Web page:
Private Letter Ruling
Kansas Retailers' Sales Tax
Publication of community information magazines; advertising in same.
Office of Policy & Research
May 28, 2003
RE: Your letter dated May 13, 2003
Thank you for your recent letter. Your company contracts with the local business organizations in Kansas to publish magazines that contain information about the community. Your company generates revenue from selling advertising in the magazines to the organization's members. The various organizations do not reimburse your company for any of the publication's costs. You ask how these transactions should be taxed under the Kansas retailers' sales tax act.
Taxation of free publications, such as the ones you describe, is controlled by paragraph (d) of K.A.R. 92-19-12:
(d) Each person who prints or produces and distributes publications, free of charge, is regarded as the final user or consumer of all materials used to print or produce the publication. For tax purposes, the printer or publisher shall pay sales tax on all purchases of materials used to print or produce the publication.
If a person prints or publishes tangible personal property for sale to consumers, and also prints or publishes publications which are distributed free of charge, a person may purchase all materials used in the printing and publishing process exempt from sales tax. When a person prints or publishes the publication for distribution free of charge, that person shall include the cost of all exempt materials purchased for use in printing or producing that publication on the sales tax return and impose sales tax on that amount.
This provision requires your company to pay Kansas sales tax to the printer of the magazine, if the magazine is printed in Kansas. If the magazines are printed outside Kansas, you should remit use tax to the department based on the printing cost of the magazines that are shipped to the various Kansas organizations. Shipping charges should also be included as part of the cost that is subject to use tax.
See K.S.A. 79-3702(a). ("Purchase price" includes "the actual cost of transportation.")
Your company is allowed a use tax credit for the any other state's sales taxes that was properly paid to the out-of-state printer.
See K.S.A. 79-3704(c) ("The provisions of this act shall not apply: . . . (c) In respect to the use, storage or consumption of any article of tangible personal property the sale of use of which has already been subjected to a tax equal to or in excess of that imposed by the act whether under the laws of this state or of some other state of the United States. . . .")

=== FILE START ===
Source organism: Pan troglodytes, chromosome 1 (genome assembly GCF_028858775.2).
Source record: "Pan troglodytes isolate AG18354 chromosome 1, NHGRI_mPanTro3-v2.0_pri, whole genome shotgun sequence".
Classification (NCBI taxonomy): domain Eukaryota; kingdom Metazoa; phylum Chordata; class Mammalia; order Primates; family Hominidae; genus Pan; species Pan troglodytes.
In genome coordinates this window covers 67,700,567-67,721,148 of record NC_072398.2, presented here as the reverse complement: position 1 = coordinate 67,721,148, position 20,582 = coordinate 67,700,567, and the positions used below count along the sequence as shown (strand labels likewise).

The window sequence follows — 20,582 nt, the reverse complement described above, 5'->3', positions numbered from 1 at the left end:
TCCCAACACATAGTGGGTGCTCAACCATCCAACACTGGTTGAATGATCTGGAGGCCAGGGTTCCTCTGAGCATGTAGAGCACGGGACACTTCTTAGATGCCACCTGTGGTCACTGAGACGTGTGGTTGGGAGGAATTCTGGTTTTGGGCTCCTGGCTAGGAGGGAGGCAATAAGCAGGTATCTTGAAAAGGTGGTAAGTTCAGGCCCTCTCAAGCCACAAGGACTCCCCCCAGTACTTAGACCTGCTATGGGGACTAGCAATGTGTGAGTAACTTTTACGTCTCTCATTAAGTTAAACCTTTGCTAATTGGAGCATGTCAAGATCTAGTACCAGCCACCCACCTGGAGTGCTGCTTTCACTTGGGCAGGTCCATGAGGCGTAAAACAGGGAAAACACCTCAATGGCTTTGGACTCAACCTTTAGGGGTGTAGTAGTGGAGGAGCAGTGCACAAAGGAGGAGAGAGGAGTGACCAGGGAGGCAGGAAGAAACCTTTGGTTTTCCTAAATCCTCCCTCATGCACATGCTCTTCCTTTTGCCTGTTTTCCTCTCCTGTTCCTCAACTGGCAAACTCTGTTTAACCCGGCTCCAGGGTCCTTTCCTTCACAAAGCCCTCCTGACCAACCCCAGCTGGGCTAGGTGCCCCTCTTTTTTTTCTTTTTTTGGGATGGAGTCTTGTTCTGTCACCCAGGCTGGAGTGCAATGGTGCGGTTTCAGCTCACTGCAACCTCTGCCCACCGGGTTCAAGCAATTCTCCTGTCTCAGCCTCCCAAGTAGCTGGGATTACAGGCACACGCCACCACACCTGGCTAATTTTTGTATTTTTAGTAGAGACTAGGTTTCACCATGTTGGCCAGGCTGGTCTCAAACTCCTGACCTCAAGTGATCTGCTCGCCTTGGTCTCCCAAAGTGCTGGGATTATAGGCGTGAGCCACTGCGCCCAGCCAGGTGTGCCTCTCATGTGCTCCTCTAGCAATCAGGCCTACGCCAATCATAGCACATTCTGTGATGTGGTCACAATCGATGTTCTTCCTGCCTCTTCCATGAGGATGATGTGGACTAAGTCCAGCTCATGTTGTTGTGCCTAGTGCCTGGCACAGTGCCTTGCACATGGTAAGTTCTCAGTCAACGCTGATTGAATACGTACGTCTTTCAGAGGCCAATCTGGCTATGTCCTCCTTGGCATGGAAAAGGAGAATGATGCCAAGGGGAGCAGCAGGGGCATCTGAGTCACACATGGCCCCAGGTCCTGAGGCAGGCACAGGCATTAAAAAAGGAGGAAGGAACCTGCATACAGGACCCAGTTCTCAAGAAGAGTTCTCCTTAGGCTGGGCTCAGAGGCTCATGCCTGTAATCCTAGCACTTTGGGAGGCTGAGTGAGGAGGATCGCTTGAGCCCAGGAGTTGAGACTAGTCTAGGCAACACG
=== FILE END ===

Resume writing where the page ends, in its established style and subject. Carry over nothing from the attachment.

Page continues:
Please note that because your sales agents operate in Kansas, your company is required to register for compensating use tax purposes.
See K.S.A. 79-3702(h).
You indicate that company sales agents occasionally barter advertising space for hotel room rentals and for car rentals. These transactions are subject to sales tax. Under Kansas law, "gross receipts" is defined as the total selling price "in money, credits, property or other consideration valued in money. . . ."
The tax base should be the fair rental value of the room or vehicle.
I hope that I have answered all of your questions clearly. If you have any addition questions, please call me at 785-296-3081 and we can discuss them. This is private letter ruling. It is based solely on the facts provided in your request. If it is determined that undisclosed facts were material or necessary to make an accurate determination by the department, this ruling is null and void. This private letter ruling will be revoked in the future by operation of law without further department action if there is a change in the statutes, administrative regulations, or case law, or a published revenue ruling, that materially affects this ruling.
Thomas E. Hatten
Attorney/Policy & Research
Return to KSA Listing